The passivity of politicians after the ECJ rulings an alarming sign
Wanja Lundby-Wedin, President of LO and of the European Trade Union Confederation:
The passivity of politicians in Europe after the ECJ rulings an alarming sign
Representatives from the European Commission and the ministers for employment from Sweden and from a number of other European countries recently declared at a “Forum on Workers’ Rights and Economic Freedoms”, organised by the Commission, that they are not prepared to act for a review of the Posting Directive, nor to support the requirement to add a social progress protocol to the EU treaties.
A majority of the ministers for employment recognise that the recent ECJ rulings in the field of labour market, particularly the Laval case, have disturbed the balance between the social and economic dimensions of the EU. The judgments signify a restriction of the member states’ freedom of action to independently regulate national labour markets. The ministers are troubled about the activism shown by the ECJ but they are not willing to take action.
- It is alarming that politicians in the EU member states remain passive about the ECJ decisions. It is unacceptable that politicians are afraid of assuming their responsibility and taking action in issues that require political solutions. If politicians in EU member states don’t have the courage to work for amendments in the Posting Directive, people’s confidence in the EU will be jeopardised, Wanja Lundby-Wedin comments.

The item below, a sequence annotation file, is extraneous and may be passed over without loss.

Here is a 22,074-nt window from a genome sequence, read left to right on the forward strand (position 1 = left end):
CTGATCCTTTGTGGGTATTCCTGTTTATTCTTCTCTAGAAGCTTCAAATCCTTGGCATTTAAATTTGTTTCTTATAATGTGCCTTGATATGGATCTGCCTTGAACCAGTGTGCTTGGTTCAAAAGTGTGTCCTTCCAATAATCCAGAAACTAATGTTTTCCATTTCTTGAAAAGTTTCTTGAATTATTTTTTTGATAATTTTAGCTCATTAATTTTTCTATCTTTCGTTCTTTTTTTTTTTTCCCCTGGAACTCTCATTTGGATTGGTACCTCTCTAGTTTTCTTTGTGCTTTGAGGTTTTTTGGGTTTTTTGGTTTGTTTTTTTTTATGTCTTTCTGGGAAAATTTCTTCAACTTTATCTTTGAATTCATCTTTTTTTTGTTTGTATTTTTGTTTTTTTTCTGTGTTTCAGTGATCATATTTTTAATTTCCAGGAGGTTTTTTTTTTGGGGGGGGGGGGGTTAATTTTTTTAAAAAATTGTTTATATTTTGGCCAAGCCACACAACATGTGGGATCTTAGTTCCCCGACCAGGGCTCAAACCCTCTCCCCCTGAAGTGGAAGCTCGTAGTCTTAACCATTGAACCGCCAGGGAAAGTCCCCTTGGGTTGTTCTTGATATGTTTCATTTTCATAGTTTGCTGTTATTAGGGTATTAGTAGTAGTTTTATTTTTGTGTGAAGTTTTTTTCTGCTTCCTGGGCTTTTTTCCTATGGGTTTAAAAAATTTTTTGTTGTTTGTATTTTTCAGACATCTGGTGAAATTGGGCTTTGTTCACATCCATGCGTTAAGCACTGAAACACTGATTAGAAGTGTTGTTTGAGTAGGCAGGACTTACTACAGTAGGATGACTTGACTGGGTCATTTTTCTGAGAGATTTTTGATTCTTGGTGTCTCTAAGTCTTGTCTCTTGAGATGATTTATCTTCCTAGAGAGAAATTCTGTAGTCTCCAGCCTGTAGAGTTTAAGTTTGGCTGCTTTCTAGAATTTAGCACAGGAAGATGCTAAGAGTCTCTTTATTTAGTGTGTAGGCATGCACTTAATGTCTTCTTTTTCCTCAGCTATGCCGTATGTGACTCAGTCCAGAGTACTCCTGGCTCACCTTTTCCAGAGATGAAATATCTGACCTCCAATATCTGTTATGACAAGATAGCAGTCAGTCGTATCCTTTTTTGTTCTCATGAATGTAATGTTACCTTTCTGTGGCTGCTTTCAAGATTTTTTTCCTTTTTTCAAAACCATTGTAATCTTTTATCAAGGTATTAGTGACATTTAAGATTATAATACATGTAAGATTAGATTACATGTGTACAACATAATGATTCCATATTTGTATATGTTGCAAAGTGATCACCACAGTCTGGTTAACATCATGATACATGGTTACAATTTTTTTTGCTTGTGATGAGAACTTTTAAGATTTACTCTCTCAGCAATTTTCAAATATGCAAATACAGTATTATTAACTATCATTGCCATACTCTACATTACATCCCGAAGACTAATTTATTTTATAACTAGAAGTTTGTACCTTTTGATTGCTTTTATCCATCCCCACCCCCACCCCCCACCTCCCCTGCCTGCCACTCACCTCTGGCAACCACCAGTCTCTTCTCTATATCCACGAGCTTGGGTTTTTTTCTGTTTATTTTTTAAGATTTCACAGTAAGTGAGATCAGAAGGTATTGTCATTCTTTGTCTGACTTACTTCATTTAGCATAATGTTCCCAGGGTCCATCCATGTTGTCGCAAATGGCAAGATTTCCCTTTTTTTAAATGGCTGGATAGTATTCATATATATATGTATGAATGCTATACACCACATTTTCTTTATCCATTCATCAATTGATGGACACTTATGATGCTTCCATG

During the Forum it became obvious that the gap between trade unions and employers in Europe is big. Business Europe, unlike the ETUC, considers that the outcome of the Viking, Laval, Rüffert and Luxemburg cases is satisfactory and that there is no need to revise the Directive on the Posting of Workers. The European Commission’s proposal to entrust the social partners at the European level with the task to jointly submit amendments to the Directive has very little chance of succeeding.
- There are considerable discrepancies between employers’ and trade unions’ view on the aims and objectives of the EU. Employers maintain that the EU is a market project, with free movement and competition as a guiding star. We are of the opinion that the EU social dimension, with equality and protection of workers’ basic rights, is a prerequisite for free movement. These different starting points become clear when the consequences of the decisions of the ECJ are being discussed. We demand that employers live up to an active social dialogue that aims to establish a balance between free movement and workers’ rights.